This week’s blog is written by guest author, Lyle Solomon, principal attorney with Oak View Law Group.
We all want to be remembered for doing good. If you’ve been fortunate enough to acquire wealth and wish to do something with it beyond leaving it to your beneficiaries, then a charitable trust may be for you. Charitable trusts are irrevocable and are established by the donor for charitable purposes. The ownership of the assets is given to a charity by the donor. The donor can also create a charitable foundation for managing assets like valuables, cash, securities, etc. Not only will you be doing a good deed, but also you’ll get some tax benefits from the IRS!
Charitable trusts can be classified into charitable lead trusts and charitable remainder trusts.
Charitable Remainder Trusts (CRATs and CRUTs)
Charitable remainder trusts are mainly set up to reduce the burden of taxes. The donor donates their assets to the trust. They then set a period for which the trust has to pay the beneficiaries who are not charitable organizations. The period can’t be more than 20 years or the life of the trust’s beneficiaries. The donor can set up the payments to be monthly, quarterly, semi-annually, or annually. After the period is over, whatever remains of the estate goes to the charities included in the trust as beneficiaries.
The types of assets that you can donate to a charitable trust are real estate, cash, stocks, private company stock, and private business interests. Not only does the trustor get tax deductions, but they also receive retirement planning and estate planning benefits as well.
Since charitable remainder trusts are irrevocable, you won’t be able to change or terminate the trust if the charitable organizations who are the beneficiaries of the trust don’t allow you to.
Once you have created the irrevocable trust, you’ve relinquished your ownership of the assets. Charitable remainder trusts will not be counted as part of your estate, and as such, they won’t be included in probate. Estate taxes also won’t apply, and the assets can be transferred to beneficiaries without any delay. This is different from a revocable trust. A revocable trust lets you, the trustor, modify the trust or end it during your lifetime. Revocable trusts undergo probate and are subject to estate taxes.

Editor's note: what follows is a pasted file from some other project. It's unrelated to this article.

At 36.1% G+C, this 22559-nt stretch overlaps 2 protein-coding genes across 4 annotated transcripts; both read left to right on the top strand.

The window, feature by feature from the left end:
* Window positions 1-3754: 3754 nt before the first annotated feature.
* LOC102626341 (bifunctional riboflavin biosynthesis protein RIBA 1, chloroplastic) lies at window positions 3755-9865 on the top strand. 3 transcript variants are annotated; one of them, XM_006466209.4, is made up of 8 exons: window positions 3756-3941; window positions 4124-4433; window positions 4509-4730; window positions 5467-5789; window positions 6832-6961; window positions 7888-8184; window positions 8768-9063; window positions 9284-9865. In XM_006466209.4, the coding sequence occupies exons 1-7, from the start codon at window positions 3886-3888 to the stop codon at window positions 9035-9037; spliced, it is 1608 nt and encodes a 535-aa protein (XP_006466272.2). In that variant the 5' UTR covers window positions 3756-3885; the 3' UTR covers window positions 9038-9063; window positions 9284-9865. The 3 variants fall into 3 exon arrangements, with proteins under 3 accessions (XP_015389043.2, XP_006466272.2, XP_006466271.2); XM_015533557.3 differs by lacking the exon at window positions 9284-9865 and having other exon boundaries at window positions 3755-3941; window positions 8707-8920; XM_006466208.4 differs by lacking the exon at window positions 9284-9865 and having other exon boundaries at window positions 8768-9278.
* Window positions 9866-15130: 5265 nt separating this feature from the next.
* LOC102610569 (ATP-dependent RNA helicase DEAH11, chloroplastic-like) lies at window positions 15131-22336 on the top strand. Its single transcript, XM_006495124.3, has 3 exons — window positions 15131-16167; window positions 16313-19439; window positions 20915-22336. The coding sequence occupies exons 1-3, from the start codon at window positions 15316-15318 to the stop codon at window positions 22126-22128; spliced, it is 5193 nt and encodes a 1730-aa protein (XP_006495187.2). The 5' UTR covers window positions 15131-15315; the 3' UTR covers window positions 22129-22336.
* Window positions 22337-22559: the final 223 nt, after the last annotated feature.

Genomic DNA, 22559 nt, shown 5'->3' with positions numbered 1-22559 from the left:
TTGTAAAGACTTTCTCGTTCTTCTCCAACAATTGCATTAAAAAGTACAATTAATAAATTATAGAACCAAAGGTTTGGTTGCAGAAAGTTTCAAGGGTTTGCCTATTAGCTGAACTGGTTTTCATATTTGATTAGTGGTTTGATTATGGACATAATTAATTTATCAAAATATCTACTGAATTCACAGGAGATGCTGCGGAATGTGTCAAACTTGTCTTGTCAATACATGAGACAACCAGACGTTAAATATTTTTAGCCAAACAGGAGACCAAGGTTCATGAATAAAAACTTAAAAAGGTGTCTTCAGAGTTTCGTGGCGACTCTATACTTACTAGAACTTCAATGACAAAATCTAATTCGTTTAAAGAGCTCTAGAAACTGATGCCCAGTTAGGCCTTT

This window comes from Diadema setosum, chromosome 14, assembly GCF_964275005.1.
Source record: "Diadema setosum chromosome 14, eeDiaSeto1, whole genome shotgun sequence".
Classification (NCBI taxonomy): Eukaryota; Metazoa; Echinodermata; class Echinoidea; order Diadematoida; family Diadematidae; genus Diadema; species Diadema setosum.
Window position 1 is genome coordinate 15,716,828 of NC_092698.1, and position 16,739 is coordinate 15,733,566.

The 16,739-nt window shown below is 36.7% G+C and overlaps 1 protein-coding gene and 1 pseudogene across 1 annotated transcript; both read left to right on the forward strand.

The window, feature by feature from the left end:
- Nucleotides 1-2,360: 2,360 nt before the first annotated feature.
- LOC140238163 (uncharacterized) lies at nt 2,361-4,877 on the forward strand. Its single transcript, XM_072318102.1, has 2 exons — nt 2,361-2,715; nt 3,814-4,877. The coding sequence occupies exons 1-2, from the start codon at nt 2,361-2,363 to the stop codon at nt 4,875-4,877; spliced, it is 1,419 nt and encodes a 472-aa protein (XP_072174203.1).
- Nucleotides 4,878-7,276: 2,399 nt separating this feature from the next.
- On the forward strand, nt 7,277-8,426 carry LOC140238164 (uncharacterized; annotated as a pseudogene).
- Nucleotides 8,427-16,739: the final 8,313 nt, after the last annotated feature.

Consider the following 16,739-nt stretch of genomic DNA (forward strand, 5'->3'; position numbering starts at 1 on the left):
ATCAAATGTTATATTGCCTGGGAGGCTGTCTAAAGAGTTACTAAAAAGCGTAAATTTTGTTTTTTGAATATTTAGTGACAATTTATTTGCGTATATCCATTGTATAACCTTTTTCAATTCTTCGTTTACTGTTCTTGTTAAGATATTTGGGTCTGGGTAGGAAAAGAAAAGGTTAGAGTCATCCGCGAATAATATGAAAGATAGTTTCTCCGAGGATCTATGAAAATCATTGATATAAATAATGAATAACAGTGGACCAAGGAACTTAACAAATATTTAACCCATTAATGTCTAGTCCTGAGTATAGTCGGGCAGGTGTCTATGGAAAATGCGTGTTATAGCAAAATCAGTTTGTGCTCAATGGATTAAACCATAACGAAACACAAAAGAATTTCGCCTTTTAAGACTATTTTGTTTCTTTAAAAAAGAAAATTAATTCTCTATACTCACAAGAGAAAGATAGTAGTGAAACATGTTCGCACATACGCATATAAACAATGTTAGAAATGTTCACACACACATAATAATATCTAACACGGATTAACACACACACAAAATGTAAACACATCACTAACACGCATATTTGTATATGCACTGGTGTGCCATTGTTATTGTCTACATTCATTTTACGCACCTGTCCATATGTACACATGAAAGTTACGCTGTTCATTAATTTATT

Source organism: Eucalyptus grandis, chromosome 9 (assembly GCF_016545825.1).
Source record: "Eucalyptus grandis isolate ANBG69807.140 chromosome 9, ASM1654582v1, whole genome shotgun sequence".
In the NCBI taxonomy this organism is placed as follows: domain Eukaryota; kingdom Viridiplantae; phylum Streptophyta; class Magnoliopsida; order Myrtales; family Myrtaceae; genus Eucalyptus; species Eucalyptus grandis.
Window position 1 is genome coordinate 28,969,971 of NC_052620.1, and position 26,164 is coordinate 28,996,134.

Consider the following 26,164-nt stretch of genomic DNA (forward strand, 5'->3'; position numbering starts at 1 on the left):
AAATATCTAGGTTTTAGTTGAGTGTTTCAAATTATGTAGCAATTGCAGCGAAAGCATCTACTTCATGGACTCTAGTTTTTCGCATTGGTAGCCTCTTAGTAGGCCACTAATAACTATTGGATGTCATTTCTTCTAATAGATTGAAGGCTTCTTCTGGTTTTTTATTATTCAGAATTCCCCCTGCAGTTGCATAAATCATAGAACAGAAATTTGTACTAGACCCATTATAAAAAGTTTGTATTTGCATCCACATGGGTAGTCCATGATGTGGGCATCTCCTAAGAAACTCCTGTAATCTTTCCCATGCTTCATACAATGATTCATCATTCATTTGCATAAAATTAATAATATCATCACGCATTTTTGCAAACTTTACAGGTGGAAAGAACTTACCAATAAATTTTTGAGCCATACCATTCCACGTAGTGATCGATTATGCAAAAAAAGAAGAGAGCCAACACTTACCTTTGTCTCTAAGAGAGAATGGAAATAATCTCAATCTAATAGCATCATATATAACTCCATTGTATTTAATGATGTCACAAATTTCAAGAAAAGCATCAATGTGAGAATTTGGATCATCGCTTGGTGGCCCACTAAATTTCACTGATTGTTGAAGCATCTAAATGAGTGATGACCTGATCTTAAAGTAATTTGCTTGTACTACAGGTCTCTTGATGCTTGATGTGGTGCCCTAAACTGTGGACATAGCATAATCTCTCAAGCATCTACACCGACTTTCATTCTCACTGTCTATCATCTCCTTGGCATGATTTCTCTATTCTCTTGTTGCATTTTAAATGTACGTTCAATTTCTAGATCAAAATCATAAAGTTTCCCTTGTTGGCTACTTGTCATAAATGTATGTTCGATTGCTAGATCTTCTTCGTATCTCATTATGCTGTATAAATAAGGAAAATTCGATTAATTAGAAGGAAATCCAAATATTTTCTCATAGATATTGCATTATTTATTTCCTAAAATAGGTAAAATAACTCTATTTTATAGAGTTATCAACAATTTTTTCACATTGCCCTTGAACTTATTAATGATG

There are two types of charitable remainder trusts: charitable remainder annuity trusts, also known as (CRATs) and charitable remainder unitrust trusts, also known as (CRUTs)
- Charitable remainder annuity trusts (CRAT) – This trust pays a fixed annuity every year to the charities included in the trust as beneficiaries. The amount paid cannot be less than 5% or greater than 50% of the trust assets, and there is no provision for any other contribution.
- Charitable remainder unitrust trusts (CRUT) – This trust is like a CRAT, but there are a few differences. In case of a CRUT, you can transfer more funds into the trust any time you want. With a CRUT, a fixed percentage will be distributed each year, but the amount will be different each year, as it is calculated on the trust asset balance, which is reevaluated once a year.
Charitable Lead Trust
A charitable lead trust (CLT) is just the opposite of a charitable remainder trust. Unlike charitable remainder trusts, the donor of the trust retains control over the assets of the trust. Any interest accrued, or anything gained, is given to the charity, or they are distributed between the beneficiaries of the donor and the charity. On the expiry of the lead trust, the trust’s ownership is transferred to the beneficiaries or the donor’s heir, whoever the donor has named.
Charitable trusts are for those who have a passion for a cause they want to support after their death. But apart from leaving a charitable legacy, you can also save yourself and your beneficiaries from paying higher taxes with the use of a charitable trust.
Lyle Solomon has extensive legal experience as well as in-depth knowledge and experience in consumer finance and writing. He has been a member of the California State Bar since 2003. He graduated from the University of the Pacific’s McGeorge School of Law in Sacramento, California, in 1998, and currently works for the Oak View Law Group in California as a principal attorney.